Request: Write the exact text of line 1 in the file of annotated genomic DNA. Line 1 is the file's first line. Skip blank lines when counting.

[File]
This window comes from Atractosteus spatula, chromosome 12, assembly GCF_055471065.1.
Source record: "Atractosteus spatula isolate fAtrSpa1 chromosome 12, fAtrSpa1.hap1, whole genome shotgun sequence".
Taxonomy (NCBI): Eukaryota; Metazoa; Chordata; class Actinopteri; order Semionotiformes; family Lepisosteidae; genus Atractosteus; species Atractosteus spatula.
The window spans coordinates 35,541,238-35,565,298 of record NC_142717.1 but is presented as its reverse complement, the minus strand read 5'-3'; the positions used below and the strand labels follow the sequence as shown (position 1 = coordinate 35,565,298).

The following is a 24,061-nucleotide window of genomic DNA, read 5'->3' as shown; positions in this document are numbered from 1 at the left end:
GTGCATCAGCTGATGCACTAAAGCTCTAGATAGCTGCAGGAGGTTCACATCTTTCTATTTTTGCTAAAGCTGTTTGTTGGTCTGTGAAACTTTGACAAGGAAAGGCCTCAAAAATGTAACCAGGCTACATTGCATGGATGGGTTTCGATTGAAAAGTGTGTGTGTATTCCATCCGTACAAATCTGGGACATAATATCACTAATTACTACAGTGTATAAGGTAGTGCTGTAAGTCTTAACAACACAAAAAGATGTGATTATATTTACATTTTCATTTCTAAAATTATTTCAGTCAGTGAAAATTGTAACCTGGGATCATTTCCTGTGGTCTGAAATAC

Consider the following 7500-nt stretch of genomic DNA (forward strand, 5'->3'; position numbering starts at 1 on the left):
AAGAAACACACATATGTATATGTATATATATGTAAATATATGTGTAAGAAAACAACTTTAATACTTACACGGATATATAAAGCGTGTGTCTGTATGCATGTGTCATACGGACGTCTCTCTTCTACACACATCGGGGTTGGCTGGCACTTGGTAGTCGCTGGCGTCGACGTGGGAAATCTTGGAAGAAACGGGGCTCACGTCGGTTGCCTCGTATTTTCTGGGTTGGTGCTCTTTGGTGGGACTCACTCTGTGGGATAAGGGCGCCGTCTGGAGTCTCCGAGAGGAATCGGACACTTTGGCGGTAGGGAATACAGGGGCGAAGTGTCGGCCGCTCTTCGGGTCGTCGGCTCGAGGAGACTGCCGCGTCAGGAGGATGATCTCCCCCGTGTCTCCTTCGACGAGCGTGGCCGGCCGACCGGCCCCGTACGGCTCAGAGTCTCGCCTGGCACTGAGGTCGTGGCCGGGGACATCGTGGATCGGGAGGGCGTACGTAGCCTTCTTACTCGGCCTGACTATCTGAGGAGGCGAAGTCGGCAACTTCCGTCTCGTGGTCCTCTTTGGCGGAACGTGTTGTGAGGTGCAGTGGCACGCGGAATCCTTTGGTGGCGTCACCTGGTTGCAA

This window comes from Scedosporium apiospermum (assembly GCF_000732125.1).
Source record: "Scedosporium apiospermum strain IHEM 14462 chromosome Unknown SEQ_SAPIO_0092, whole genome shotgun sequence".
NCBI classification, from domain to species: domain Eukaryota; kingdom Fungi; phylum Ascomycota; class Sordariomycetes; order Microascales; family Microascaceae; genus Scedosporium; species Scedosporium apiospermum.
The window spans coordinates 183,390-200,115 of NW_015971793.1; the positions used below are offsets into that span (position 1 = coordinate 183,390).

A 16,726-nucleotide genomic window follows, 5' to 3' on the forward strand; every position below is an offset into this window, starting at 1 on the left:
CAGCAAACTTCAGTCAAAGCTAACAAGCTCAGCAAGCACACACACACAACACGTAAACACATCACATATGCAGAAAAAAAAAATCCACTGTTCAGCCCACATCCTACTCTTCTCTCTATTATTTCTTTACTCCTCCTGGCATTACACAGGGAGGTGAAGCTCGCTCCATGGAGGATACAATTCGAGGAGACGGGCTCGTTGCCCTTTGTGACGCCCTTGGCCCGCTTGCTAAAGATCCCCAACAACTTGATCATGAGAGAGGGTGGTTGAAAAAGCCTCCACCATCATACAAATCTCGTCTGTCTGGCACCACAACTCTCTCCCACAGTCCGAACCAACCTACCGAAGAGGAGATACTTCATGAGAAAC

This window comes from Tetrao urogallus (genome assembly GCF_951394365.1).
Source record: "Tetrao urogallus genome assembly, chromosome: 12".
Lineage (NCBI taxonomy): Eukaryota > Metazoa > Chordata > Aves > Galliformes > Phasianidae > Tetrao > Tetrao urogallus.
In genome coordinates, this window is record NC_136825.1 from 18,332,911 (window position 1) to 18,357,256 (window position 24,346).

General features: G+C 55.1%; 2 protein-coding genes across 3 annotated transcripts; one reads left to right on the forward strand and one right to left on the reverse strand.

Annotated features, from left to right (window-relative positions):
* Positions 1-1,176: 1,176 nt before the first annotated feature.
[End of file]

This window comes from Atractosteus spatula, chromosome 12, assembly GCF_055471065.1.